Though this process is no longer commercially used, at the time of its invention it was of enormous industrial importance because it lowered the cost of production steel, leading to steel being widely substituted for cast iron. Bessemer's attention was drawn to the problem of steel manufacture in the course of an attempt to improve the construction of guns.
Bessemer licensed the patent for his process to five Ironmasters, but from the outset, the companies had great difficulty producing good quality steel. Mr Göransson, a Swedish ironmaster, using the purer charcoal pig iron of that country, was the first to make good steel by the process, but only after many attempts. His results prompted Bessemer to try a purer iron obtained from Cumberland hematite, but even with this he had only limited success because the quantity of carbon was difficult to control. Robert Forester Mushet, had carried out thousands of experiments at Darkhill Ironworks, in the Forest of Dean, and had shown that the quantity of carbon could be controlled by removing almost all of it from the iron and then adding an exact amount of carbon and manganese, in the form of spiegeleisen. This improved the quality of the finished product and increased its malleability.
When Bessemer tried to induce makers to take up his improved system, he met with general rebuffs and was eventually driven to undertake the exploitation of the process himself. He erected steelworks in Sheffield in a business partnership with others, such as W & J Galloway & Sons, and began to manufacture steel. At first the output was insignificant, but gradually the magnitude of the operations was enlarged until the competition became effective, and steel traders generally became aware that the firm of Henry Bessemer & Co. was underselling them to the extent of UK£10-£15 a ton. This argument to the pocket quickly had its effect, and licences were applied for in such numbers that, in royalties for the use of his process, Bessemer received a sum in all considerably exceeding a million pounds sterling.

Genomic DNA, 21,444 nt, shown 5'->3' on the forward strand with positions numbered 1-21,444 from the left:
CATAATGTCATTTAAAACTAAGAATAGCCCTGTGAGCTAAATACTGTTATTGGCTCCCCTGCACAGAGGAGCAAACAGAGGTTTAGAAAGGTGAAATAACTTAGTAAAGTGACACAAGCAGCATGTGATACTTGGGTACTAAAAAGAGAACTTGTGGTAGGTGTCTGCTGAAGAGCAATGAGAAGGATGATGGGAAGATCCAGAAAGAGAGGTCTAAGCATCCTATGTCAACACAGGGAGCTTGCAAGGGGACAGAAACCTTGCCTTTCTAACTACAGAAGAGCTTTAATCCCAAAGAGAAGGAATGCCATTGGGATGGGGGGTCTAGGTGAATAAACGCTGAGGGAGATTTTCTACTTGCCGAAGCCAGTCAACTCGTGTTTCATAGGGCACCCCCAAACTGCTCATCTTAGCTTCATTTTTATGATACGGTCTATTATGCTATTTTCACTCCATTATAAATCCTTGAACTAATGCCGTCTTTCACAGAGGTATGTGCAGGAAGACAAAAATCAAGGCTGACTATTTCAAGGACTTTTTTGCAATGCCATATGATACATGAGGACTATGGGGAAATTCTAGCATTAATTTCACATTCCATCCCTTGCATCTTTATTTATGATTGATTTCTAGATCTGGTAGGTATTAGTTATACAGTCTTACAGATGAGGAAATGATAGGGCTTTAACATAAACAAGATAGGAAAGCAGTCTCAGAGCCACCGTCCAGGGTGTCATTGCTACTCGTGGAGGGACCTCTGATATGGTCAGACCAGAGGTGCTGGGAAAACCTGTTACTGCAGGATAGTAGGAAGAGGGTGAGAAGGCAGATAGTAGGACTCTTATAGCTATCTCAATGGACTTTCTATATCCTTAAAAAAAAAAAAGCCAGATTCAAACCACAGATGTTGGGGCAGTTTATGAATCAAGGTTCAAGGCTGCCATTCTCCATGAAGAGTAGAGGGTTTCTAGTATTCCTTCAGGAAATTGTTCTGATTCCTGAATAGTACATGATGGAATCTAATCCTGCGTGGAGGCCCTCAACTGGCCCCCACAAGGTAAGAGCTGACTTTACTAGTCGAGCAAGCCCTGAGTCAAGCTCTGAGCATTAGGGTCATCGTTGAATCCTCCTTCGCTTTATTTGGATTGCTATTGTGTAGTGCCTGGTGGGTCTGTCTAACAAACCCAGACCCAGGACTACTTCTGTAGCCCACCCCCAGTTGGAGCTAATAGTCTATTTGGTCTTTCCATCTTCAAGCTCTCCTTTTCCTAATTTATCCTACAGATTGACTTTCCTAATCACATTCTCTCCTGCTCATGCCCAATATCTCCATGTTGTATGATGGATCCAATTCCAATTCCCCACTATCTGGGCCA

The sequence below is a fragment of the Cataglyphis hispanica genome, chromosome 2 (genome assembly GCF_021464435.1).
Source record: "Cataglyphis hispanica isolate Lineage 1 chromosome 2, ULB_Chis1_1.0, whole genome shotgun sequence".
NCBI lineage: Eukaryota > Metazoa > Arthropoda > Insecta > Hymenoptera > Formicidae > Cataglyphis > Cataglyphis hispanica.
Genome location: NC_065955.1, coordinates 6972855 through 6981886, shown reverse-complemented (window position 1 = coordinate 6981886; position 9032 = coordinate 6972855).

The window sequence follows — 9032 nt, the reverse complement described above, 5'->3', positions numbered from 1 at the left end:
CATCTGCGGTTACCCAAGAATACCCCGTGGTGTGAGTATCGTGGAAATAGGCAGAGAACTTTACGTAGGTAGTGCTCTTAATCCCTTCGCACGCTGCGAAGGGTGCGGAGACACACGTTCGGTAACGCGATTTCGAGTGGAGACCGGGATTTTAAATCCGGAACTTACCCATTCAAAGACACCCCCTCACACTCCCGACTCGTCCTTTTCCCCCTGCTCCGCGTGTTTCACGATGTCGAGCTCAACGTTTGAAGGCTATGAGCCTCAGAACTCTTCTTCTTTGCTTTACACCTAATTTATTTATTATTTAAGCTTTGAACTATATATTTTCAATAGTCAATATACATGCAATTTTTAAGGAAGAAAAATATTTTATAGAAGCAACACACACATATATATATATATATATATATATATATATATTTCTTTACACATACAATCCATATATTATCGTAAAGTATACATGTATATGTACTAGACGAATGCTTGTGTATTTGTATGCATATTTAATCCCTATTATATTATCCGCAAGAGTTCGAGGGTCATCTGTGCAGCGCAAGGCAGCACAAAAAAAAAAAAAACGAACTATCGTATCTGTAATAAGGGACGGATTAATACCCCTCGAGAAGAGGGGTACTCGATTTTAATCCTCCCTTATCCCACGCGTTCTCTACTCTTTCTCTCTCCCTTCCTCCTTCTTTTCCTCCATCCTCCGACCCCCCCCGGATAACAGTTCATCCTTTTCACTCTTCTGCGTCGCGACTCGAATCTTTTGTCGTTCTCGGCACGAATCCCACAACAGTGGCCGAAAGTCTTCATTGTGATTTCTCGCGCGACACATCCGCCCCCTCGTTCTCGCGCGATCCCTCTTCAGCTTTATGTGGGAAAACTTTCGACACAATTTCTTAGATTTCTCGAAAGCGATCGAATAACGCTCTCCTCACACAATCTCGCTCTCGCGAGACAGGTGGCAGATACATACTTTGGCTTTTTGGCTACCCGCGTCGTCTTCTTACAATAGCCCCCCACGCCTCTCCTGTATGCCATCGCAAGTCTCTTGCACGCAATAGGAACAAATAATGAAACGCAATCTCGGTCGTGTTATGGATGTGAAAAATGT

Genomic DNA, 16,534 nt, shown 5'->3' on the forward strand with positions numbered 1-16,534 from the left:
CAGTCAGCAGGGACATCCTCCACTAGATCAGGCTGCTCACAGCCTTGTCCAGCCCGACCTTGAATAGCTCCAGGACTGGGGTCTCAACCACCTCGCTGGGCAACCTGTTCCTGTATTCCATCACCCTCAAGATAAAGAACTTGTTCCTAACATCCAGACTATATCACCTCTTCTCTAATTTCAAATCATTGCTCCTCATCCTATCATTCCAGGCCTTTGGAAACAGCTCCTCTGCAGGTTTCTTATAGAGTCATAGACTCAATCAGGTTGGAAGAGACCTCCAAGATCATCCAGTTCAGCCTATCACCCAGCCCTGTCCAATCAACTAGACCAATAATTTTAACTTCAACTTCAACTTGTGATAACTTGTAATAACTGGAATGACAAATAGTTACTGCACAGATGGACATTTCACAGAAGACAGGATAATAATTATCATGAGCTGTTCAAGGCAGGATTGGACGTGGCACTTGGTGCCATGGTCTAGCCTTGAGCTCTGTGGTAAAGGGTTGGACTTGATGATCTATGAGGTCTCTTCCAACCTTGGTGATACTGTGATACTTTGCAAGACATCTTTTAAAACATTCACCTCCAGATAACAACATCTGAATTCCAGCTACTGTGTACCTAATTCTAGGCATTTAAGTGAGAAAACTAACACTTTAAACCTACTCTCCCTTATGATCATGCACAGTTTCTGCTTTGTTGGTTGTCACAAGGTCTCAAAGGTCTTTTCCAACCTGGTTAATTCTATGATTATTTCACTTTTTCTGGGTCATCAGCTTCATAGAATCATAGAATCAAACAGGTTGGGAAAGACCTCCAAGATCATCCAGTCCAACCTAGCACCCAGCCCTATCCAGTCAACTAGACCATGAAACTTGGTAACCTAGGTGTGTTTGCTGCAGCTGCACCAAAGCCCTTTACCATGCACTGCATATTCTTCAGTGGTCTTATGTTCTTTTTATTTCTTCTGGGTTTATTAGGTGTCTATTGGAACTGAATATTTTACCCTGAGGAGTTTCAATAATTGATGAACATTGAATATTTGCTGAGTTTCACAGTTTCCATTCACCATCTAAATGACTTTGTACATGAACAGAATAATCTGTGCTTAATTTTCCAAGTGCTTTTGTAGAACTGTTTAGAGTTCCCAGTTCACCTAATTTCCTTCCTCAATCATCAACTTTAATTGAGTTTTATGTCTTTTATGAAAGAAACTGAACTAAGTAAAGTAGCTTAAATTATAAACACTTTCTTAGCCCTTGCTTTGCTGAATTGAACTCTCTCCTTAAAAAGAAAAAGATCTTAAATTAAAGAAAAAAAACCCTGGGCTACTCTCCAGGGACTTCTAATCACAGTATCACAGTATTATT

However Mushet received nothing and by 1866 was destitute and in ill-health. In that year his 16 year old daughter, Mary, travelled to London alone, to confront Bessemer at his offices, arguing that his success was based on the results of her father’s work. Bessemer decided to pay Mushet an annual pension of £300, a very considerable sum, which he paid for over 20 years; possibly with a view to keeping the Mushets from legal action.
W M Lord has said with regard to this success that "Sir Henry Bessemer was somewhat exceptional. He had developed his process from an idea to a practical reality in his own lifetime and he was sufficiently of a businessman to have profited by it. In so many cases, inventions were not developed quickly and the plums went to other persons than the inventors."
Other inventions 
|This section requires expansion with: more examples. (December 2009)|
Bessemer was a prolific inventor and held at least 129 patents, spanning from 1838 to 1883. They were chiefly concerned with manufacturing in five areas; iron, steel, glass, sugar, and cannons or other ordnance. He made ways to grow sugar more effectively, easier ways to make glass and many more inventions that are still used today.
His autobiography describes all of his inventions, some in great detail, as one might expect from such an innovative man. It is also a very readable book which relates many amusing incidents in his long and fruitful career.
Among Bessemer's numerous other inventions were movable dies for embossed postage stamps, and a screw extruder for more efficiently extracting sugar from sugar cane.